iSixSigma

Concept Engineering

Definition of Concept Engineering:

« Back to Glossary Index

Most artists don’t start painting without a plan. In fact, they often sketch a complete outline before they put brush to canvas. They imagine, consider and frame their concept before they commit to the details. This is exactly how your business should approach procedural and product development.

Overview: What is concept engineering?

Conceptual engineering, or development, is a multistage process that sets the direction and lays the foundation for the full-fledged design of a system, procedure or product. It’s the first real step in turning imagination into reality. This process is fundamental to hardware and software development in engineering professions, but it has much broader implications and can benefit any kind of organization.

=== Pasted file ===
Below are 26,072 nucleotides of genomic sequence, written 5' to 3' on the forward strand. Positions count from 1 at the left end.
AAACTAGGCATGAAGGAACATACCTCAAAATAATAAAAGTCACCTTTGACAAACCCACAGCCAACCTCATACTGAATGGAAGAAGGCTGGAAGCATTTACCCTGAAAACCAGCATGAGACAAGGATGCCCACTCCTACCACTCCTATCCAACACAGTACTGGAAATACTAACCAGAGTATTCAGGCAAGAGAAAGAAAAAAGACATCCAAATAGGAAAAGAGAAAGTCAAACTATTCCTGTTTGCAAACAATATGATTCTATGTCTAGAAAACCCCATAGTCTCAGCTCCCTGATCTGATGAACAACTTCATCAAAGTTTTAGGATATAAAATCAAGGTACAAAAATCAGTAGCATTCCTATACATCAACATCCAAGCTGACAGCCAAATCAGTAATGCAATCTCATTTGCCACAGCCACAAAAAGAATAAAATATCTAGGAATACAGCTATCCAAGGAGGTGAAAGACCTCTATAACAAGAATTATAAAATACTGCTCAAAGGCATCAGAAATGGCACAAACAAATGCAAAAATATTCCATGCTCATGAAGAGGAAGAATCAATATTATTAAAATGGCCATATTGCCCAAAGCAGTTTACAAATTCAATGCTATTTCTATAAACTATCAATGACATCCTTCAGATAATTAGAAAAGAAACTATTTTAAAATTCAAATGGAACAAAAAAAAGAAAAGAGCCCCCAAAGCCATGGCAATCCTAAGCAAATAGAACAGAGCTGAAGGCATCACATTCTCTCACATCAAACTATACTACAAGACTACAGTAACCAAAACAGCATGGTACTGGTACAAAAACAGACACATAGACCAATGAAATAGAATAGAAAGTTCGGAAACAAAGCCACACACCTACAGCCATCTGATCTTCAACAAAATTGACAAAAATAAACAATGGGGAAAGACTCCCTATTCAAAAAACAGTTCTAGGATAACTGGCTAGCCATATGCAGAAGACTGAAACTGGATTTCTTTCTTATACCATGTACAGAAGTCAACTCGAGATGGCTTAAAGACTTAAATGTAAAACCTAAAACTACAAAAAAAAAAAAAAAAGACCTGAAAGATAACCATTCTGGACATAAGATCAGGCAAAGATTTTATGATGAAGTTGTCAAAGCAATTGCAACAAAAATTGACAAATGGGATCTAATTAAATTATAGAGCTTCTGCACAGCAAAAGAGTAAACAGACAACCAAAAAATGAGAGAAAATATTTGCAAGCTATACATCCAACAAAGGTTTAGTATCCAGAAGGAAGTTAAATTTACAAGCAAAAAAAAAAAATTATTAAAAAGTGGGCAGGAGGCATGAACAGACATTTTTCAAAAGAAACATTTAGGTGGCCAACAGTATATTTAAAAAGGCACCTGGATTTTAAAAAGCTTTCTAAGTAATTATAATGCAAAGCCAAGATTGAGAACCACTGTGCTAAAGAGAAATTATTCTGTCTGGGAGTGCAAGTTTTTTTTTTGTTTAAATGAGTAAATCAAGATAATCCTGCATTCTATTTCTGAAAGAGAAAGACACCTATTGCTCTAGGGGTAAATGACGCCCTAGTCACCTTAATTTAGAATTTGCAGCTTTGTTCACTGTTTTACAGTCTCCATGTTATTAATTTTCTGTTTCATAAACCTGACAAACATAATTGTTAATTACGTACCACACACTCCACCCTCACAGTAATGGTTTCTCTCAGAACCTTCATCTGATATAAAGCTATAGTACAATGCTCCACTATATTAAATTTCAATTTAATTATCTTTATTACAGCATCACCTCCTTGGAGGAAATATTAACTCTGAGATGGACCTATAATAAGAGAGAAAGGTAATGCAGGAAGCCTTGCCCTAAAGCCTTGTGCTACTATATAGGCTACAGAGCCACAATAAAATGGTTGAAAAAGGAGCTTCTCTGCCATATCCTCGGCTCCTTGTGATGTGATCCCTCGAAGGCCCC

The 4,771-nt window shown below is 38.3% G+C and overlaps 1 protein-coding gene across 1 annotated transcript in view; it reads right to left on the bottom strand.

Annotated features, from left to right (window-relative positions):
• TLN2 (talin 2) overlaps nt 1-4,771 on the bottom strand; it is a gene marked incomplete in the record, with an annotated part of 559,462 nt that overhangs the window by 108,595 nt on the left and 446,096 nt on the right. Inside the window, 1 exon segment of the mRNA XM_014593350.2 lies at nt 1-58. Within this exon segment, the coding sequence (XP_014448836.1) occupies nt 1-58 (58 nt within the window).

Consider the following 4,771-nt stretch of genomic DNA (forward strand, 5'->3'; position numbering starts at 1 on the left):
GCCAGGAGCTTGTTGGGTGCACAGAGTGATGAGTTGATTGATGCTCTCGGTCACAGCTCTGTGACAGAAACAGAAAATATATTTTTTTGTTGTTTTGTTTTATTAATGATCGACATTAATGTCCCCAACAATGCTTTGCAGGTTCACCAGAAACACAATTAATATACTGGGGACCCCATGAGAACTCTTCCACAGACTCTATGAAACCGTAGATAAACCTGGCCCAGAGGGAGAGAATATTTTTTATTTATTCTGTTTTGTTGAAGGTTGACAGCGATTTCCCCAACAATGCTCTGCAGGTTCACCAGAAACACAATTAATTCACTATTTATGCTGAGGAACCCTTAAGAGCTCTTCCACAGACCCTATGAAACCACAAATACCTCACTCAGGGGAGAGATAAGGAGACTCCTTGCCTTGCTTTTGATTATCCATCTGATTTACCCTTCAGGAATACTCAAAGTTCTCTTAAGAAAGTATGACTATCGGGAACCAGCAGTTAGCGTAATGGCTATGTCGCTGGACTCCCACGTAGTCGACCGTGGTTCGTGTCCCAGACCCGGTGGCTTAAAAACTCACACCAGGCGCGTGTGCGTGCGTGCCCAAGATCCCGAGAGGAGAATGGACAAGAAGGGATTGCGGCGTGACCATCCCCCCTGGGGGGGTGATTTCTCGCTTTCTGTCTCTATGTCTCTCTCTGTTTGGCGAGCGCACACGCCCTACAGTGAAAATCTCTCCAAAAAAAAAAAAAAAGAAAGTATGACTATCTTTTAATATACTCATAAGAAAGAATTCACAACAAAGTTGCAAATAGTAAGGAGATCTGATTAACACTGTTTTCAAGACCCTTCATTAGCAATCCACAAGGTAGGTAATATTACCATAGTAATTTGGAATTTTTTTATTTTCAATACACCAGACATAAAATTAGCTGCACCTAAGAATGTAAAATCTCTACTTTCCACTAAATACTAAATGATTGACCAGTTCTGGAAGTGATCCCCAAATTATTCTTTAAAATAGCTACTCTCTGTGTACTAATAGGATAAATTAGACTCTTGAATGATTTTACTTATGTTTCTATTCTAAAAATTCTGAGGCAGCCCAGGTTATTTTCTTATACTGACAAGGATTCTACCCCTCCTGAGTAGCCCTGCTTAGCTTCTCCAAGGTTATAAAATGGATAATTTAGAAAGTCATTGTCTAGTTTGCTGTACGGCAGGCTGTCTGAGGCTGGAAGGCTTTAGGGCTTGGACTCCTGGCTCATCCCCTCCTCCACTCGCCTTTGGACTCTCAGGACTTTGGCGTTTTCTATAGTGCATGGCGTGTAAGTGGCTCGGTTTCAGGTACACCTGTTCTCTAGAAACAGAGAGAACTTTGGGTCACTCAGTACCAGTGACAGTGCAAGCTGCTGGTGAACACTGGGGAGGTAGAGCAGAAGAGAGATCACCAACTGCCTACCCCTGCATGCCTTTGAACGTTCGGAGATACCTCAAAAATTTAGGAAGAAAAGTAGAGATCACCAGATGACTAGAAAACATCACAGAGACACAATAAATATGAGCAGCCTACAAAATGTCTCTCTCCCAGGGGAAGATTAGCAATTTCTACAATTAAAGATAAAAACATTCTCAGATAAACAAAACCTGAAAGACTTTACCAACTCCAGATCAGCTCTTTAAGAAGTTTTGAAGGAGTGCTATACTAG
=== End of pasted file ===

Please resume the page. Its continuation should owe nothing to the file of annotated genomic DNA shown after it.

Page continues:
You launch this process with a framework that outlines the primary goals, secondary goals and failure standards. Then comes the data collection and analysis phase that focuses on evaluating information about existing products or systems. The final phase marks the moment when project leaders actually commit to a particular path as their design plan.

4 benefits of concept engineering

It’s hard to overstate the value of conceptual engineering, especially when the stakes are high. This is a prudent practice that every company should engage in before committing to any major investment.

1. Promotes faster development